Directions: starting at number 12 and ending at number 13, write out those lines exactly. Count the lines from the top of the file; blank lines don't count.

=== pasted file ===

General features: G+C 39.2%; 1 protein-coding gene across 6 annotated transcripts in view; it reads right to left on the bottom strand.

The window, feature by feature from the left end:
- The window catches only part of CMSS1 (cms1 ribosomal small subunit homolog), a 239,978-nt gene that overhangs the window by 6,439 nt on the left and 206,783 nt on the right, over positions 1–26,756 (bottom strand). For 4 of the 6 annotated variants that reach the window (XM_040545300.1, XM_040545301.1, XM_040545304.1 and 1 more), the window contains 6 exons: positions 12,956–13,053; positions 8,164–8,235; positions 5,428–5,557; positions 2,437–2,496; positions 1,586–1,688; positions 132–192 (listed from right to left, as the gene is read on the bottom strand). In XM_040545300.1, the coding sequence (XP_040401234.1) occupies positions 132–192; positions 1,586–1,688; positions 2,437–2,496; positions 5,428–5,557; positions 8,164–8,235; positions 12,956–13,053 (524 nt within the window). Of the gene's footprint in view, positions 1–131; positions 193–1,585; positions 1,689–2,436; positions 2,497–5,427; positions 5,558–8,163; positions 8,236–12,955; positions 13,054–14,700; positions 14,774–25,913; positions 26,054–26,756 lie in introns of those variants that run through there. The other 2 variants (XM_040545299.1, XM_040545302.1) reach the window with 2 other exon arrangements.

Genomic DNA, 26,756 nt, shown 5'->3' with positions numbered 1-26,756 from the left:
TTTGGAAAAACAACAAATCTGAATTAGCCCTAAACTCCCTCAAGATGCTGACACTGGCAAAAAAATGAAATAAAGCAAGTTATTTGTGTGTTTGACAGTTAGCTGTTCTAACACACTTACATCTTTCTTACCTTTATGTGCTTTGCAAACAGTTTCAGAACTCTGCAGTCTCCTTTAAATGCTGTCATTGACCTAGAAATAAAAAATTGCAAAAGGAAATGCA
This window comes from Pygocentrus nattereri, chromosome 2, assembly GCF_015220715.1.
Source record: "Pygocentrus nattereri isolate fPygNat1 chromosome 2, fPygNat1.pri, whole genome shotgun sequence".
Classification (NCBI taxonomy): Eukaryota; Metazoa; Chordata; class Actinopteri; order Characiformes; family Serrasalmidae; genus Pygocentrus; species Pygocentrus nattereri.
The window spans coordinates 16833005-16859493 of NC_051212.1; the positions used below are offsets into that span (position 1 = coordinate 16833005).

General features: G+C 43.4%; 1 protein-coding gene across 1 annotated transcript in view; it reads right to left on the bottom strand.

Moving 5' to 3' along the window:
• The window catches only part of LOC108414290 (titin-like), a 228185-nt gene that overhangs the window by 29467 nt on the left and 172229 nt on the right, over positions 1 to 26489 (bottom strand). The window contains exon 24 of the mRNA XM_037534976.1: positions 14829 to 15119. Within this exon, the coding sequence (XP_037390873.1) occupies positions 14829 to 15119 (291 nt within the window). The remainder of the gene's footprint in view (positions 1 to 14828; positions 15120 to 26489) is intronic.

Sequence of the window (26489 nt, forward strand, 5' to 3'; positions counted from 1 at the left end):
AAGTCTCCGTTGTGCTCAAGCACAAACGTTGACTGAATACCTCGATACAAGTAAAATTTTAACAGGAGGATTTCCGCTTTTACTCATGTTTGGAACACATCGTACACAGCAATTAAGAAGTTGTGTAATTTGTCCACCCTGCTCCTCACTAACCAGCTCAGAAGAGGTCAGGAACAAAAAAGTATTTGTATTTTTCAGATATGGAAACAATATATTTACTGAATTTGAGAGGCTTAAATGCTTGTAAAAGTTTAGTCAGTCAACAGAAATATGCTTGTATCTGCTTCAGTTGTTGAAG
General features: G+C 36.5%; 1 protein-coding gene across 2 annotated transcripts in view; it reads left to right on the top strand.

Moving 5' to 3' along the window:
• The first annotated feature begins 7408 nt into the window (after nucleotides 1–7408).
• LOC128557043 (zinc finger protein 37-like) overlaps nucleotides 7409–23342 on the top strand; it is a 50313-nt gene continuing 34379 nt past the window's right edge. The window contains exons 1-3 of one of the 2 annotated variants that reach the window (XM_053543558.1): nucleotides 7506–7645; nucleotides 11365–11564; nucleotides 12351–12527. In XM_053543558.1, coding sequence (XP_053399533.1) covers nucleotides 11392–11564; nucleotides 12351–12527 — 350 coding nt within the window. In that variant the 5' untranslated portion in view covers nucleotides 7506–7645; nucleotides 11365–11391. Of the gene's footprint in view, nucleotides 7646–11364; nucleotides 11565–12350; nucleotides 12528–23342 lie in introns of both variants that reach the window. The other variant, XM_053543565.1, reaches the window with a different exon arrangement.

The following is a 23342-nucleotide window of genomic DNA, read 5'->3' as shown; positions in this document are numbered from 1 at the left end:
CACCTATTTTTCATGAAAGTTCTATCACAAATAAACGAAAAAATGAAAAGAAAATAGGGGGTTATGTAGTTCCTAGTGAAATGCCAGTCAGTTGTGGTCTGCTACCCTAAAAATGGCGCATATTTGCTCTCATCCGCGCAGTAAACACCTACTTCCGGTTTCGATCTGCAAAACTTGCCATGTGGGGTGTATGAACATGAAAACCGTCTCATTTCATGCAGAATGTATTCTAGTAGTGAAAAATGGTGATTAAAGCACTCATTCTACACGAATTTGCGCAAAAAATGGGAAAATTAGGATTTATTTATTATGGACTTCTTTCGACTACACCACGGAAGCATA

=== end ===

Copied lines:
• The window catches only part of LOC108414290 (titin-like), a 228185-nt gene that overhangs the window by 29467 nt on the left and 172229 nt on the right, over positions 1 to 26489 (bottom strand). The window contains exon 24 of the mRNA XM_037534976.1: positions 14829 to 15119. Within this exon, the coding sequence (XP_037390873.1) occupies positions 14829 to 15119 (291 nt within the window). The remainder of the gene's footprint in view (positions 1 to 14828; positions 15120 to 26489) is intronic.

Sequence of the window (26489 nt, forward strand, 5' to 3'; positions counted from 1 at the left end):